Son of a high chief and a princess, Kame­ha­meha began training as a child to join the ranks of nä ali‘i koa, the chiefly warriors. By young adulthood he was tall and muscular—every bit the powerful warrior his family had expected. In 1782 at the death of his uncle, Kalan­i‘o­pu‘u, who ruled the island of Hawai‘i, Kameha­meha inherited land on the northern part of the island and was given custody of his family’s war god, Kükä‘ilimoku. As he gained power, he intended to one day rule all of the Hawaiian Islands.

Uni­fi­cation, in his view, would bring peace to the continually war­ring chiefdoms throughout the islands. His rival for control of his home island was his cousin Keöua Küahu­‘ula, with whom he battled indecisively in the 1780s. In 1790 Kame­ha­meha successfully invaded Maui, Läna‘i, and Moloka‘i with the aid of John Young and Isaac Davis, stranded British sailors who be­came his close advisors. The next year he re­turned to Hawai‘i and defended his lands against the chiefs of O‘ahu and Kaua‘i in a naval battle off the coast near the Waipi‘o Valley. The island of Hawai‘i finally came under his full control when his cousin Keöua was slain on the beach below Pu‘uko­holä Heiau.

In 1794 Kamehameha reconquered Maui, Läna‘i, and Moloka‘i. Victory in a bloody battle on O‘ahu ended opposition there in 1795. Fifteen years later, peaceful negotiations finally brought him Kaua‘i. By 1810 Kame­hameha had established his island kingdom.

Kamehameha appointed governors to administer each island. He ruled according to Hawaiian tradition but outlawed some of the more severe practices such as human sacrifices. With John Young as his trading agent, he parlayed the sandalwood trade into great wealth for himself and his people. Kameha­meha remained king of the islands until his death in 1819. The Hawaiian monarchy he founded lasted until 1893.

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TEXT and ILLUSTRATION: the Chiefly Warriors of Hawai'i

Text: Hawaiian chiefs attained ruling status by heredity but were often required to defend their territory by force. During his rise to power, Kamehameha I had four main battle chiefs from his home island in addition to his foreign advisors John Young and Isaac Davis. These chiefs led armies composed of nä ali‘i koa and nä koa.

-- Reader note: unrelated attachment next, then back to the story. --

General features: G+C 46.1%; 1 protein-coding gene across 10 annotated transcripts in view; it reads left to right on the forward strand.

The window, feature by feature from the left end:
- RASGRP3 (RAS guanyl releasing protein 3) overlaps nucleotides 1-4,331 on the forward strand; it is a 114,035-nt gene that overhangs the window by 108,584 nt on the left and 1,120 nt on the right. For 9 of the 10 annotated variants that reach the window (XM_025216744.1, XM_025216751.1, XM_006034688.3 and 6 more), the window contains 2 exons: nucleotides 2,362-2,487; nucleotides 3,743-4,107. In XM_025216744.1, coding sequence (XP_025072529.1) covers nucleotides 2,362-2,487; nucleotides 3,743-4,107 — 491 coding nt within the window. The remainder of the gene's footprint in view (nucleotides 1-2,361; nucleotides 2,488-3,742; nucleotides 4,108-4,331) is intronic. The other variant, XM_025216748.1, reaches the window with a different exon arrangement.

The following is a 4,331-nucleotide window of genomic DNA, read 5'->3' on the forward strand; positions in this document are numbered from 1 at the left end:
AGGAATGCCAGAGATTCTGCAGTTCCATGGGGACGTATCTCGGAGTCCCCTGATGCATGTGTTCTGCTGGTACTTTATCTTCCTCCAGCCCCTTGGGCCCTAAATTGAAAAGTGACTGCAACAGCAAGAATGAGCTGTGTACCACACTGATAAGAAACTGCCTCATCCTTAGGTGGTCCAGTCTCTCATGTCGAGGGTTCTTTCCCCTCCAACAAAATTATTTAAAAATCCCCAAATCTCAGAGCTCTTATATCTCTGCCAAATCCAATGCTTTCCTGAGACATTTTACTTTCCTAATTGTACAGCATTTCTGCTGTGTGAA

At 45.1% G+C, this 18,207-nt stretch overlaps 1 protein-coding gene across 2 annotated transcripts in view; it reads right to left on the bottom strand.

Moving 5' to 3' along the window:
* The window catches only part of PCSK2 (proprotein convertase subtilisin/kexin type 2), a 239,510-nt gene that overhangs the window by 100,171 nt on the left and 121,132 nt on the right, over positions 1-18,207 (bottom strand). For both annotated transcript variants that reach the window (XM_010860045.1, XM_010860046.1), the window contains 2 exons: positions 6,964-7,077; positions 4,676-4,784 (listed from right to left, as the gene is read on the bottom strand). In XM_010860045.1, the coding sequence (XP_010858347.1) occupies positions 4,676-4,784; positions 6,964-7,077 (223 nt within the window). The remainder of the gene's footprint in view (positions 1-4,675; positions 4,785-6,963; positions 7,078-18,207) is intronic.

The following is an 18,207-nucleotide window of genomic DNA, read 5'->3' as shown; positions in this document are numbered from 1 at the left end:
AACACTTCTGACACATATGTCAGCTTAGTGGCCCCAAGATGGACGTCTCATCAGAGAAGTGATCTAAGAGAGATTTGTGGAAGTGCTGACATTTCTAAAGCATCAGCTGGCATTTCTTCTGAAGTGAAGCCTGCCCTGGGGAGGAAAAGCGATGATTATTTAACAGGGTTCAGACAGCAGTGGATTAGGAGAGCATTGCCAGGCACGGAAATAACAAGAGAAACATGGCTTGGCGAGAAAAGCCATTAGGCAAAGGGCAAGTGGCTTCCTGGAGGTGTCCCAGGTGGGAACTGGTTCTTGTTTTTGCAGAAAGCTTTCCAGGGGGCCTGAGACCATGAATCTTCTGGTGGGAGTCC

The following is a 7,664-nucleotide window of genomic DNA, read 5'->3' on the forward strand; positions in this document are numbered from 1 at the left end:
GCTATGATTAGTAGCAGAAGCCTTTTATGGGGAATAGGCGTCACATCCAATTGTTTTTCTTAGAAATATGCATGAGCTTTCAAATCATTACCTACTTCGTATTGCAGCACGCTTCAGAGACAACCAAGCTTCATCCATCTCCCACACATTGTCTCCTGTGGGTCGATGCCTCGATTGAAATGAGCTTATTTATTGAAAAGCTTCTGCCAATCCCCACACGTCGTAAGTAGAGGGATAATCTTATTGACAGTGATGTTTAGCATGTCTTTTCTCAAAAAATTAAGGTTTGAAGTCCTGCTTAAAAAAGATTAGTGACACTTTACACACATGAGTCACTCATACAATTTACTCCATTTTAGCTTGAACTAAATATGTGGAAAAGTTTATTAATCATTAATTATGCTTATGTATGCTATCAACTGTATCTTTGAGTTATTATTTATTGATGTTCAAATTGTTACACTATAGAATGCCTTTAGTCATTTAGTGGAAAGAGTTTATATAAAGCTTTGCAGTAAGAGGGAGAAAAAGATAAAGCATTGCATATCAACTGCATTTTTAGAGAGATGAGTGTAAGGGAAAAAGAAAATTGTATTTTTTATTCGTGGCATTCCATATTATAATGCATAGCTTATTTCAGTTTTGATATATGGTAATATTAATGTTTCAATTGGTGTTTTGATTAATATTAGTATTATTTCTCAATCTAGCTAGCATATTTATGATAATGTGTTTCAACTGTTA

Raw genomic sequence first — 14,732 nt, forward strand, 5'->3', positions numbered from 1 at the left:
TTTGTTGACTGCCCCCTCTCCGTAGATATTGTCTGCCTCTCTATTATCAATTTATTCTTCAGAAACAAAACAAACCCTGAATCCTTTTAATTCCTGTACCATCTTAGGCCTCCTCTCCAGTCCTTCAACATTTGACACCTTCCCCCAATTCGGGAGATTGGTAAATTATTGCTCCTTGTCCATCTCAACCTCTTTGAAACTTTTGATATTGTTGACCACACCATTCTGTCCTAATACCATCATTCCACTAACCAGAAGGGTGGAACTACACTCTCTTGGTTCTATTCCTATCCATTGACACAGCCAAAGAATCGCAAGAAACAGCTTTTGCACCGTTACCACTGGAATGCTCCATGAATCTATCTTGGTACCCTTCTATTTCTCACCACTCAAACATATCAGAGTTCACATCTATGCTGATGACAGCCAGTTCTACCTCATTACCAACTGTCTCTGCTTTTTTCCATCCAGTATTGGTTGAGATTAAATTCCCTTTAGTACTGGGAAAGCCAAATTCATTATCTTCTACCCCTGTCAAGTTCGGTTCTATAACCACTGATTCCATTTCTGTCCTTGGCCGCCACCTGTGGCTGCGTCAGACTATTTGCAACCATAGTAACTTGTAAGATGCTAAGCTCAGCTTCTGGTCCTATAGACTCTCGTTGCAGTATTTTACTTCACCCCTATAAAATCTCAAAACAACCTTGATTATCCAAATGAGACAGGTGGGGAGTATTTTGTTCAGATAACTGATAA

Nä ali‘i koa were a highly trained, organized, and disciplined force with centuries of tradition behind them. These elite warriors were sons of varying degrees of ali‘i (chiefs) and were trained by personal tutors to increase their battle skills and proficiency. Kamehameha himself was trained from age seven or eight, not surprising for a child of such promise—and whose family deity was the war god Kükä‘ilimoku (left).

Because of their high status, nä ali‘i koa did not train with the maka‘äinana (commoners), who were taken away from the land and their tasks only in time of war to serve in the ranks of nä koa. Orga­nized military training was a luxury afforded to a select few, and for most young men, duty meant tending to farming, fishing, and other daily needs. At the call of the kälaimoku (a rank equivalent to prime minister), nä koa rose from all classes and from all regions of the islands except from the kauwä, society’s outcast class. Kauwä could not mingle even with commoners; they were sacrificed in the heiau when no lawbreakers or war prisoners were available.

Illustration description: In this image, the war god Kü is depicted in the form of a reddish-brown, feathered deity. Only his neck, head and a "C" or crescent-shaped crown are shown.  Kü's almond shaped eyes are inlaid with white pearl and he has a fierce wide open mouth lined with dog teeth.

Source: NPS / Karen Barnes

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TEXT: the Warriors and Their Weapons of War

Like high chiefs, warriors usually had body tattoos. Patterns signified the wearer‘s family ties, loyalty to a particular chief, and ‘aumakua (family guardian spirit). Warriors usually wore headgear indicating military rank and social status, along with providing protection.

As part of their training, to maintain constant readiness for attack or defense, nä ali‘i koa routinely fought mock en­gage­­ments called kaua kio. An impressive showing in one of these fights would bring a youth to the attention of his superiors and even to the chiefs.

In 1793 Kamehameha himself put on a dem­­onstration where he dodged six spears hurled toward him.

Though blunted spears were usually used in these mock encounters, even the most accomplished warriors were sometimes killed.

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TEXT and ILLUSTRATION: Double-Hulled Canoe